prettiness on the table

improvised pottering with a cordless drill, silk, and wool

and drying

As spring approaches our second time round the sun here at Wombat Hill, I’ve rearranged the front porch (again), popped table cloths on, plumped cushions, added a rocking chair, set up a desk for whatever takes my fancy … And  just like this time last year, as the sun grows stronger, and the warmth and day both last longer, we exclaim “Oh it’s so lovely out here on the porch!  Why have we been sitting inside!”, forgetting that we moved inside as autumn deepened because it was cold.

washed

Little Doug the dachshund has a real love for my handmade cushions that neither Fu or Pakkun have ever shown.  He spends so long puttering around on the top edge of them – I guess he can do this because he is so very little – until he has smooshed them into just the right shaped nest for his long thin sausage body.  Which means that even though Doug never looks dirty – the bonus of having a dark coat – he makes the tops of all the cushions so very dirty!  So they all need far more regular washing.  Good thing for gentle handwash cycles on our washing machine because I NEVER properly handwash anything.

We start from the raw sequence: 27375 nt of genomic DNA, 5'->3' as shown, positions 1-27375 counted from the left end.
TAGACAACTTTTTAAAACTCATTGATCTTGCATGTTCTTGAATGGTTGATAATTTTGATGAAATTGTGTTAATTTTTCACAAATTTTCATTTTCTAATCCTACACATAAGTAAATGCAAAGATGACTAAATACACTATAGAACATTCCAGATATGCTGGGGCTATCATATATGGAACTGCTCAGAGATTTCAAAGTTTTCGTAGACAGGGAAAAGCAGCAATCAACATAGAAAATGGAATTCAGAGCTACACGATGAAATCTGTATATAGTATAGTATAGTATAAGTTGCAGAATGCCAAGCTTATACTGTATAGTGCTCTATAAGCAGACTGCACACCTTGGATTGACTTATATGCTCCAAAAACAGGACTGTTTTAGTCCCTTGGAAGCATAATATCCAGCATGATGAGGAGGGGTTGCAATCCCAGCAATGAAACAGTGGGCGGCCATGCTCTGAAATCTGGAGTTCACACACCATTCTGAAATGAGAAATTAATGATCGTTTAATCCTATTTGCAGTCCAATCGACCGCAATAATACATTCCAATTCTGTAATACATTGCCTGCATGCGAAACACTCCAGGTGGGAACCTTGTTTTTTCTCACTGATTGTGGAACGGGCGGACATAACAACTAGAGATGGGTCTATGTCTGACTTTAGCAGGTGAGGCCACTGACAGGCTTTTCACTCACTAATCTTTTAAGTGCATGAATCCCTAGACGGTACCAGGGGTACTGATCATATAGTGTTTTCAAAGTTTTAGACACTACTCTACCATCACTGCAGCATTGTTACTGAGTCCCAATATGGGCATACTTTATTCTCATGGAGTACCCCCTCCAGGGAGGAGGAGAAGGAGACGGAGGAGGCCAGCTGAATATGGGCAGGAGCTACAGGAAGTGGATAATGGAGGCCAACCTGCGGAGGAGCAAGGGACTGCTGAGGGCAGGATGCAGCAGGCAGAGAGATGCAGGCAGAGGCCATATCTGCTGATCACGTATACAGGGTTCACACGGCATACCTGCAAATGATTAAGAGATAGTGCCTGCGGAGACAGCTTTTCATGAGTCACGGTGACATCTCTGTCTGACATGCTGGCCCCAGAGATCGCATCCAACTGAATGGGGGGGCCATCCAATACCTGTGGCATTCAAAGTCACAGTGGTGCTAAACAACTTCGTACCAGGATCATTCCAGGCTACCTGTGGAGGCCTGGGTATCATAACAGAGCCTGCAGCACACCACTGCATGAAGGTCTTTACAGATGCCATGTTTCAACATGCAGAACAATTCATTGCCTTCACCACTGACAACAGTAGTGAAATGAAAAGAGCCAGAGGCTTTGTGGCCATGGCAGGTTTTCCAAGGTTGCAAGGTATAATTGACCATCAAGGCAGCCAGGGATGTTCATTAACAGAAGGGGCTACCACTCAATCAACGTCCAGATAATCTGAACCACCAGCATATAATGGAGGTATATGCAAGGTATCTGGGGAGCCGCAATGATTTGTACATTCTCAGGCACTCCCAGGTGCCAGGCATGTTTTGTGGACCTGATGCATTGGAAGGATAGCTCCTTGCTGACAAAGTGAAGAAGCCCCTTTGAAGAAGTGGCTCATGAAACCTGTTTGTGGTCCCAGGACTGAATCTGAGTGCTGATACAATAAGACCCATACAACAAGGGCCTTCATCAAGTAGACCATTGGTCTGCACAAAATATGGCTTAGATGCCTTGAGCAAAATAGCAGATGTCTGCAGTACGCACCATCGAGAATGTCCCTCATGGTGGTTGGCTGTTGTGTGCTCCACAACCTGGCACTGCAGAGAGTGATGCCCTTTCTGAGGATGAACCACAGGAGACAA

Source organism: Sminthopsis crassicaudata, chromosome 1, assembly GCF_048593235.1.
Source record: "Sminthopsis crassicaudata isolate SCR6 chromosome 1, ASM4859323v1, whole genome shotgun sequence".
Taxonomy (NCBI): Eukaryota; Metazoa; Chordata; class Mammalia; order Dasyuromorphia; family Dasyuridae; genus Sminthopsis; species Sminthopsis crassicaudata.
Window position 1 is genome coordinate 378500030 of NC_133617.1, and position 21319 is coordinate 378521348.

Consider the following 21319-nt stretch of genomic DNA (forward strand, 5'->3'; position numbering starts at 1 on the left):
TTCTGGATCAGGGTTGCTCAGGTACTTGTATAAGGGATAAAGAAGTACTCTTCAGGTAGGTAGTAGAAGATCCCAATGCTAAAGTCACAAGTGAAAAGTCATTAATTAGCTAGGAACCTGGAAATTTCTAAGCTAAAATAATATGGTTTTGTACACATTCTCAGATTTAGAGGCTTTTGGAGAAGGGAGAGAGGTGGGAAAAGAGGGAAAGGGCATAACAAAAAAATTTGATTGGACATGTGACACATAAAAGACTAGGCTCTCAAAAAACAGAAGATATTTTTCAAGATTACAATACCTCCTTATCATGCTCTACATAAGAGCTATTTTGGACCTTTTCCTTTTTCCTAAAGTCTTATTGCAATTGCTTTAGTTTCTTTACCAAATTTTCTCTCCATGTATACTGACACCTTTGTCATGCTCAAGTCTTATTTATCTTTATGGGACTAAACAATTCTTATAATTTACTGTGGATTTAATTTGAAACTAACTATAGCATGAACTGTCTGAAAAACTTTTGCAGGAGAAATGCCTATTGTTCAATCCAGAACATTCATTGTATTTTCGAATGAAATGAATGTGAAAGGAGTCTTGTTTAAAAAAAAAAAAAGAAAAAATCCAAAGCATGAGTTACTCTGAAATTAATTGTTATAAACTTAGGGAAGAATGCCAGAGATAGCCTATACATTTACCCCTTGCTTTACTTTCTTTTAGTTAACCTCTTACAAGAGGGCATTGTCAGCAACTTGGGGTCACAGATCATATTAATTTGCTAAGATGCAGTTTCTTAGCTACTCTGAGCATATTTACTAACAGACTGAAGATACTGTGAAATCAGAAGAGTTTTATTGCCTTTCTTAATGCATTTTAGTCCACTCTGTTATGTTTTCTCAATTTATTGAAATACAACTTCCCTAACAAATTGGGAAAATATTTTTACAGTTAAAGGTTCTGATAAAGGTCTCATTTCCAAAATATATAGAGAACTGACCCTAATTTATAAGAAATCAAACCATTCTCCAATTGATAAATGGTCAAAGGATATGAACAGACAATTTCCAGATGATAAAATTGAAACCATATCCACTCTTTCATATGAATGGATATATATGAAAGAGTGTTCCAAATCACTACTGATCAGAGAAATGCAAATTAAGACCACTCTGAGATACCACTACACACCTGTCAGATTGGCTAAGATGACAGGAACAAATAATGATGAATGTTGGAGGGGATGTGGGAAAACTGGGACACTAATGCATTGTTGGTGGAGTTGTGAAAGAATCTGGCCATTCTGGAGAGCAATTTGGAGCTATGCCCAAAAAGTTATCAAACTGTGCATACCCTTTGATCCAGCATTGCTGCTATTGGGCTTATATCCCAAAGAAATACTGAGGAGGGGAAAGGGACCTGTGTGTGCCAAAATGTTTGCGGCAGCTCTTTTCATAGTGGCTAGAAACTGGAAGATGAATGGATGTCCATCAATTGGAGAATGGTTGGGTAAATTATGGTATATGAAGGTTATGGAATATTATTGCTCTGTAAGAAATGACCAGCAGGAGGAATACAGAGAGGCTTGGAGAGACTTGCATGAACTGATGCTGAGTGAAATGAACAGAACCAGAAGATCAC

kitchen

After the porch sitting was done for the morning, and the cushion covers set to dry on the rocking chair’s arms, I pondered the to do list.  It is soooo long.  There are softly coloured 6 inch squares of silk to sew up for our comforter – I’m making one out of a down fillled doona – the sort that sits on the top of the bed and is buttoned through.  There’s new curtains to make for the long living room window – one of the dear little doggles ate a hole in the existing one when they were shut in one rainy day – what a strange choice to make – ever so lovely of them.  There’s a Dottie Angel tabard cut out and waiting to be sewn up.  And, of course, the never ending pile of quilts and quilt tops to work through.  And knitting.  And embroidery.  There’s always knitting and embroidery.

But I was muchly agitated after absorbing the morning’s news peppered with hate and bigotry regarding Australia’s upcoming postal vote (yes, our prime minister Malcolm Turnball is a hypocritical, gutless wonder and will make dreadfully unpopular executive decisions about all manner of life changing issues – e.g. dismantling environmental protections – Coal is our Future!!! – and attacking the incomes of our most vulnerable citizens – but won’t take a simple vote in Parliament concerning a fundamental human right) – so instead found myself pacing the floor, unable to concentrate.

bedroom quilt hung

And so, I grabbed my new drill bits and drill and set to hanging all the things that had been lurking around for days, weeks, months, waiting to be hung.  There was something quite cathartic about it all.

bedroom hooks hung